So we picked our toppings -- cheese, pepperoni, sausage, chicken, mushrooms, red pepper, tomatoes, onions, a bit of garlic and sauce.

All in all, it was way better than the last time, but still not quite like a pizzeria pizza. We have restocked and will try again. I am not sure how to make it taste more like "a King Arthur's Special", but we'll try . . .

Little Litter Lovin'

Just a reminder that tomorrow is Mother's Day! And here is a peek at one happy mom:


                                                                                                              (from GDB)


That was a bit of our week -- burgers are defrosting for tonight -- see you all in a few!















Saturday, May 3, 2014

Hold de Mayo . . .

This is the "Cinco de Mayo" weekend. Growing up in the Midwest this is not a holiday that I ever recall hearing about. It was only after moving to the "West Coast" that I have become aware of it. It can be very festive and fun to see. I feel that it has lost some of the innocence of the celebration as it is celebrated sometimes aggressively in some towns. But never-the-less the weather is beautiful this weekend, and I might enjoy some Mariachi music . . .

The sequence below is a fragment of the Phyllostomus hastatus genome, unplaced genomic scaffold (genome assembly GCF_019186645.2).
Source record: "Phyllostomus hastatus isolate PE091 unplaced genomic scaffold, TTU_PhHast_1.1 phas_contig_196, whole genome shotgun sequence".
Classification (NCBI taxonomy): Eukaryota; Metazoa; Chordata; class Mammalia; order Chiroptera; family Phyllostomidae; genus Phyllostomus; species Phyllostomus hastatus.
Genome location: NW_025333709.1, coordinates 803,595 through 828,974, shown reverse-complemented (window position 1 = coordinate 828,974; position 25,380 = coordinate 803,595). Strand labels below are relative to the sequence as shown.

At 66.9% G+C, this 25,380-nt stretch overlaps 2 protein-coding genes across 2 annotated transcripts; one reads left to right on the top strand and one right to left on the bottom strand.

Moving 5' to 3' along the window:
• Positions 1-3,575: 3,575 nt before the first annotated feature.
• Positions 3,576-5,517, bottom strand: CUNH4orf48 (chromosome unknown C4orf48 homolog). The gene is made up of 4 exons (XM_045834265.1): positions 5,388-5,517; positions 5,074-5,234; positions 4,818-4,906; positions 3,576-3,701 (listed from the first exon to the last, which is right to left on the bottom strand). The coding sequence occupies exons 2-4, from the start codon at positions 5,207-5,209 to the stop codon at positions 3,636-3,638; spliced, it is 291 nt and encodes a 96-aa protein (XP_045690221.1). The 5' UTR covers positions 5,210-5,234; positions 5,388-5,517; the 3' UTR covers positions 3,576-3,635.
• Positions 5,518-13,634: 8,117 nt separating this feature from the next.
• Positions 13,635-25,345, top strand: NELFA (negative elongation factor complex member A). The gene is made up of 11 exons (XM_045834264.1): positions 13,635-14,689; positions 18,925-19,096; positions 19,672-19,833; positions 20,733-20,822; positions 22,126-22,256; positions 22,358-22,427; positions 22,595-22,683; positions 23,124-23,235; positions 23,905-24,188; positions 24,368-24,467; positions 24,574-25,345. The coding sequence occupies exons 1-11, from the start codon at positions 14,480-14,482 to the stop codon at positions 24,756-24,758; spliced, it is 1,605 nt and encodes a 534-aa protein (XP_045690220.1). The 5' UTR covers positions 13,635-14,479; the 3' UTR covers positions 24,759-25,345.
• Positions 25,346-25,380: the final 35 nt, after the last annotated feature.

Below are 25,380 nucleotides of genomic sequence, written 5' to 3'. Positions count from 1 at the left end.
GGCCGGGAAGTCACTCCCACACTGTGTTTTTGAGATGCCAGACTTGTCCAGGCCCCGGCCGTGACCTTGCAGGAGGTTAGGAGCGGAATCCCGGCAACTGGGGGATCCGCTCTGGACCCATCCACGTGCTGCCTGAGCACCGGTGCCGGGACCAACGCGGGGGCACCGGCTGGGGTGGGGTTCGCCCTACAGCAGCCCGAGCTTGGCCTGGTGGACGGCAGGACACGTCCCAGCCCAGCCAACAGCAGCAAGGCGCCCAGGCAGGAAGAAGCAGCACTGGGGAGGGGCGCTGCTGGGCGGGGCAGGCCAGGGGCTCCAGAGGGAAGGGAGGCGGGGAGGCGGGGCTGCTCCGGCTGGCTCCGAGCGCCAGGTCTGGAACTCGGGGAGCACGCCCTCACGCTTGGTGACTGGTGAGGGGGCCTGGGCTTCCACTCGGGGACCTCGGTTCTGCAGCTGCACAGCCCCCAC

The evidence of Springtime though is everywhere here in Healdsburg:


The white roses in front frame the garage and other parts of the house and they are abundant. The California Poppies are blooming all along the roadsides -- "Oh My" and Dino too.

We enjoyed the high 90 degree weather for two or three days along with the a/c. Most afternoons we played Quiddler, poolside while feeding Dino one of his favorite treats -- ice-cubes.